On the back of what’s already been discussed in relation to conflict management, many attractions don’t actively practice a commitment to service recovery (including not understanding what service recovery is). The best way to define a service recovery commitment is to never lose a guest due to a product or service failure. In other words, do whatever it takes to keep the customer. This doesn’t mean to just give in, or negate due process; it means to do something that at the very least keeps a guest relationship ongoing in a positive manner.
Recovery can be used after conflict, but it can also be used before conflict has a chance to arise. The term ‘recovery’ means to literally regain possession or control of something that is lost. A transaction is something that can easily be lost or forgotten, but when your team are having interactions, the stakes are a lot higher which is why this commitment is necessary.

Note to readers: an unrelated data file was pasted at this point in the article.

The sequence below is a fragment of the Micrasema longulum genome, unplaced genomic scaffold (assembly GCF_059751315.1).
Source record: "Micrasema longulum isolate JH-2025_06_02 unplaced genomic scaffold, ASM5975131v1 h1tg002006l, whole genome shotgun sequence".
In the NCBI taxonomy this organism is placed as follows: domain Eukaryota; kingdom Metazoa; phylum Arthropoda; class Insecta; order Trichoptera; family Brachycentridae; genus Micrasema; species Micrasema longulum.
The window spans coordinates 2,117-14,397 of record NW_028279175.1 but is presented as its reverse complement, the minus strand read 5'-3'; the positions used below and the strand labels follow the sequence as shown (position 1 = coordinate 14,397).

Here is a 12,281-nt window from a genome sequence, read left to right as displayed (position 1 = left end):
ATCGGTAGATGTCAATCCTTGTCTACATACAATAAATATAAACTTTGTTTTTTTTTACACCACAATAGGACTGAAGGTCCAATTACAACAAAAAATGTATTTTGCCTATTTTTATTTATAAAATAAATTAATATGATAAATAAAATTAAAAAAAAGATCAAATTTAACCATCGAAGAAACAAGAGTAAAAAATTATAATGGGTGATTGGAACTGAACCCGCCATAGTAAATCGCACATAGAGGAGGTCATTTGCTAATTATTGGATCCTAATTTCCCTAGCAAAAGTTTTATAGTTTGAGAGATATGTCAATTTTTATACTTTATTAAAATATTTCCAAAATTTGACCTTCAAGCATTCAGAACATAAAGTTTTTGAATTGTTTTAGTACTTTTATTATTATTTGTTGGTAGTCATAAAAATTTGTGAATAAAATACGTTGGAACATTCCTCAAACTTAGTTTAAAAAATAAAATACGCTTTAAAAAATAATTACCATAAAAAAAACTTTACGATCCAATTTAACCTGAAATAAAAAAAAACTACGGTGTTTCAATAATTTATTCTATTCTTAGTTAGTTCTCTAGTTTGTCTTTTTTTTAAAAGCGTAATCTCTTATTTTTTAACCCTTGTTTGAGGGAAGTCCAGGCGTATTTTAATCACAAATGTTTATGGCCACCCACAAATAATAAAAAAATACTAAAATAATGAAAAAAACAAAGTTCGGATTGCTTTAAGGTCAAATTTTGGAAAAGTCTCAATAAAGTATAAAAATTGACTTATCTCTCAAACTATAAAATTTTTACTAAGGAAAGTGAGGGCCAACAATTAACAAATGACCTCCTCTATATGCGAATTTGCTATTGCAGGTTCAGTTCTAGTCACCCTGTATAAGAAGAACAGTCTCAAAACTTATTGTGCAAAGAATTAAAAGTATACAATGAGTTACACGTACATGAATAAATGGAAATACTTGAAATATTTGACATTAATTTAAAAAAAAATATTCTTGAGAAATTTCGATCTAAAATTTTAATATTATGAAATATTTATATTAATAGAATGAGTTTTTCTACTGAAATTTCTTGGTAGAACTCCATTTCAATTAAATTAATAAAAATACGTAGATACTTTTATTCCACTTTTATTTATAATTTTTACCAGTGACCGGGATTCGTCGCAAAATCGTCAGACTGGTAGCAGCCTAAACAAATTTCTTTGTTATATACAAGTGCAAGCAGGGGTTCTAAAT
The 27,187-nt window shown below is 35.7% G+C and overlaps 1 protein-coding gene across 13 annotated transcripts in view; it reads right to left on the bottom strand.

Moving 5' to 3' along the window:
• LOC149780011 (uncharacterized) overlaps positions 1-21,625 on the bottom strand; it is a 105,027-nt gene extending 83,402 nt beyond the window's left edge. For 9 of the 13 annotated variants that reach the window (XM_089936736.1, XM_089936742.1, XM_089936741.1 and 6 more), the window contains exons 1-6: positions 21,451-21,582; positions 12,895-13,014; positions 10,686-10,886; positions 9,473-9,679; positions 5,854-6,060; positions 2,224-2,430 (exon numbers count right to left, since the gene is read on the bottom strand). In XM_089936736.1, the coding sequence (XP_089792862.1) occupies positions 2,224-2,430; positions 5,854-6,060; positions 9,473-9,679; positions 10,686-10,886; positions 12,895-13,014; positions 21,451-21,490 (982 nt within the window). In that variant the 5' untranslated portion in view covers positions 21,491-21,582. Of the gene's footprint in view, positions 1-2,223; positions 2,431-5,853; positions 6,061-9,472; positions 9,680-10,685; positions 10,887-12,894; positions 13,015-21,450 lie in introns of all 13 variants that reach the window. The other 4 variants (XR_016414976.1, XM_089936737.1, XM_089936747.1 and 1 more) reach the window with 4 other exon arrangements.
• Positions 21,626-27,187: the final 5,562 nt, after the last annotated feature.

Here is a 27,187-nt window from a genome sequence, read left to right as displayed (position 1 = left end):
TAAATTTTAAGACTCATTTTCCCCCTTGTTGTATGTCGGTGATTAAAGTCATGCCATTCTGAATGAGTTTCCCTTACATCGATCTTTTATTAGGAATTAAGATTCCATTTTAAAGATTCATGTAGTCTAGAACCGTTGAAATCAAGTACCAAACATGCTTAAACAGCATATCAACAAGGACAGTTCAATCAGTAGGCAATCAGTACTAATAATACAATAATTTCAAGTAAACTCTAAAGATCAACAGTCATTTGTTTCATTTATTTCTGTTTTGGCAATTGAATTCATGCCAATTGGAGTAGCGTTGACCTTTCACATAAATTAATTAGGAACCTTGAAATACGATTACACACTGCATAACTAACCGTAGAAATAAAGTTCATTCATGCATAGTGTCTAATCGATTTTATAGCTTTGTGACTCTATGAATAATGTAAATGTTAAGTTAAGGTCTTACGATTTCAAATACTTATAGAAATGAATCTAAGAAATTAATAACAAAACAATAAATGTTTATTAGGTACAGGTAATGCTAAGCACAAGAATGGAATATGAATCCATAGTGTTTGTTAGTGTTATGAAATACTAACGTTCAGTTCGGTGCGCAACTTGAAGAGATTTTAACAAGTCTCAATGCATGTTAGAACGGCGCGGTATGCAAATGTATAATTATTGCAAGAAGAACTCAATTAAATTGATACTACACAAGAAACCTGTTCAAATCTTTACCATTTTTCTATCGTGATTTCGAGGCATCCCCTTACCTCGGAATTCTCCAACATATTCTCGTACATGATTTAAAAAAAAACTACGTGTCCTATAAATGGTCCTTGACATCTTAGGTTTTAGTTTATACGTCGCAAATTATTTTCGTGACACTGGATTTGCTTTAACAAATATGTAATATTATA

Some ways to get started on this commitment are to:
- Formally give your team permission to do whatever it takes to recover a guest
- Be aware of ways to recover guests both proactively and reactively
- Don’t get caught up with the perceived cost of recovery
- If recovery isn’t possible, leave it open for the guest to come back another time
Chris Smoje is a customer service speaker, trainer and facilitator and founder of the DIME™ Customer Service approach. Chris works with organisations and their people to develop a common interest and excitement about delivering exceptional customer service results.